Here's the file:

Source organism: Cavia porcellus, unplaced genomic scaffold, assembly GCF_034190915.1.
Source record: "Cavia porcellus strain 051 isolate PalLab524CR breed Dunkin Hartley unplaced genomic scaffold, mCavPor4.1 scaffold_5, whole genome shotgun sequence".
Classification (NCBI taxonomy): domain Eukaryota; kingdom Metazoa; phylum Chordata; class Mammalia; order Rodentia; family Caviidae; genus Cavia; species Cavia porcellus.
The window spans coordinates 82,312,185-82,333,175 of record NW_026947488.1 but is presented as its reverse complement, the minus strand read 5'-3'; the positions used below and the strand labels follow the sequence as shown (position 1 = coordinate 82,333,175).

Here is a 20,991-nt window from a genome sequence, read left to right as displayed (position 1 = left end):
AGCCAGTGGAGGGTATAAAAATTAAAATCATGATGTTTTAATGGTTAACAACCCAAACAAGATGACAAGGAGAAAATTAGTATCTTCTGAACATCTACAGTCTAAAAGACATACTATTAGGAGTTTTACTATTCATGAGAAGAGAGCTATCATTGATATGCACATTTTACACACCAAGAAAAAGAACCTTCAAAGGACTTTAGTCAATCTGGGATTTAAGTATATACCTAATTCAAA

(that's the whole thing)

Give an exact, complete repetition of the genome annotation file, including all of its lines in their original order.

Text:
Source organism: Cavia porcellus, unplaced genomic scaffold, assembly GCF_034190915.1.
Source record: "Cavia porcellus strain 051 isolate PalLab524CR breed Dunkin Hartley unplaced genomic scaffold, mCavPor4.1 scaffold_5, whole genome shotgun sequence".
Classification (NCBI taxonomy): domain Eukaryota; kingdom Metazoa; phylum Chordata; class Mammalia; order Rodentia; family Caviidae; genus Cavia; species Cavia porcellus.
The window spans coordinates 82,312,185-82,333,175 of record NW_026947488.1 but is presented as its reverse complement, the minus strand read 5'-3'; the positions used below and the strand labels follow the sequence as shown (position 1 = coordinate 82,333,175).

Here is a 20,991-nt window from a genome sequence, read left to right as displayed (position 1 = left end):
AGCCAGTGGAGGGTATAAAAATTAAAATCATGATGTTTTAATGGTTAACAACCCAAACAAGATGACAAGGAGAAAATTAGTATCTTCTGAACATCTACAGTCTAAAAGACATACTATTAGGAGTTTTACTATTCATGAGAAGAGAGCTATCATTGATATGCACATTTTACACACCAAGAAAAAGAACCTTCAAAGGACTTTAGTCAATCTGGGATTTAAGTATATACCTAATTCAAA